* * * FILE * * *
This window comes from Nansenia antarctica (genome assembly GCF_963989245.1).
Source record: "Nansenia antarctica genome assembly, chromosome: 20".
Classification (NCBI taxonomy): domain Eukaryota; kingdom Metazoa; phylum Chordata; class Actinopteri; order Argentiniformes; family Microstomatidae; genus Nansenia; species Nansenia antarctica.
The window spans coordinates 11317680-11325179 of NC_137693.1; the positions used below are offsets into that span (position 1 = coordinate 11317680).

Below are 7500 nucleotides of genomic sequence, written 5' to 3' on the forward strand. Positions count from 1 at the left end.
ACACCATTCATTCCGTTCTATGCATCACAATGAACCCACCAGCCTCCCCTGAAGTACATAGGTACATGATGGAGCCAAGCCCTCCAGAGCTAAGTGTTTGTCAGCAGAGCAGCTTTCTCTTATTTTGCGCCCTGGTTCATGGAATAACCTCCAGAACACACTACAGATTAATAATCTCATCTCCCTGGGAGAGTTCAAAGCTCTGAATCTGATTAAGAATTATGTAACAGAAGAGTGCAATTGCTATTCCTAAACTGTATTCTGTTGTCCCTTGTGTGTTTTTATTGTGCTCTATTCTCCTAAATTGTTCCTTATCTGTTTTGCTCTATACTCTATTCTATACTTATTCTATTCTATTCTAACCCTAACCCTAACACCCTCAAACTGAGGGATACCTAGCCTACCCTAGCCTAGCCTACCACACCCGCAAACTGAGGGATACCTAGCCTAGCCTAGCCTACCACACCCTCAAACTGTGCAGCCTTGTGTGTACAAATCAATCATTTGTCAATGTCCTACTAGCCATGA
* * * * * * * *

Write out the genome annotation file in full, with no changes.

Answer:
This window comes from Nansenia antarctica (genome assembly GCF_963989245.1).
Source record: "Nansenia antarctica genome assembly, chromosome: 20".
Classification (NCBI taxonomy): domain Eukaryota; kingdom Metazoa; phylum Chordata; class Actinopteri; order Argentiniformes; family Microstomatidae; genus Nansenia; species Nansenia antarctica.
The window spans coordinates 11317680-11325179 of NC_137693.1; the positions used below are offsets into that span (position 1 = coordinate 11317680).

Below are 7500 nucleotides of genomic sequence, written 5' to 3' on the forward strand. Positions count from 1 at the left end.
ACACCATTCATTCCGTTCTATGCATCACAATGAACCCACCAGCCTCCCCTGAAGTACATAGGTACATGATGGAGCCAAGCCCTCCAGAGCTAAGTGTTTGTCAGCAGAGCAGCTTTCTCTTATTTTGCGCCCTGGTTCATGGAATAACCTCCAGAACACACTACAGATTAATAATCTCATCTCCCTGGGAGAGTTCAAAGCTCTGAATCTGATTAAGAATTATGTAACAGAAGAGTGCAATTGCTATTCCTAAACTGTATTCTGTTGTCCCTTGTGTGTTTTTATTGTGCTCTATTCTCCTAAATTGTTCCTTATCTGTTTTGCTCTATACTCTATTCTATACTTATTCTATTCTATTCTAACCCTAACCCTAACACCCTCAAACTGAGGGATACCTAGCCTACCCTAGCCTAGCCTACCACACCCGCAAACTGAGGGATACCTAGCCTAGCCTAGCCTACCACACCCTCAAACTGTGCAGCCTTGTGTGTACAAATCAATCATTTGTCAATGTCCTACTAGCCATGA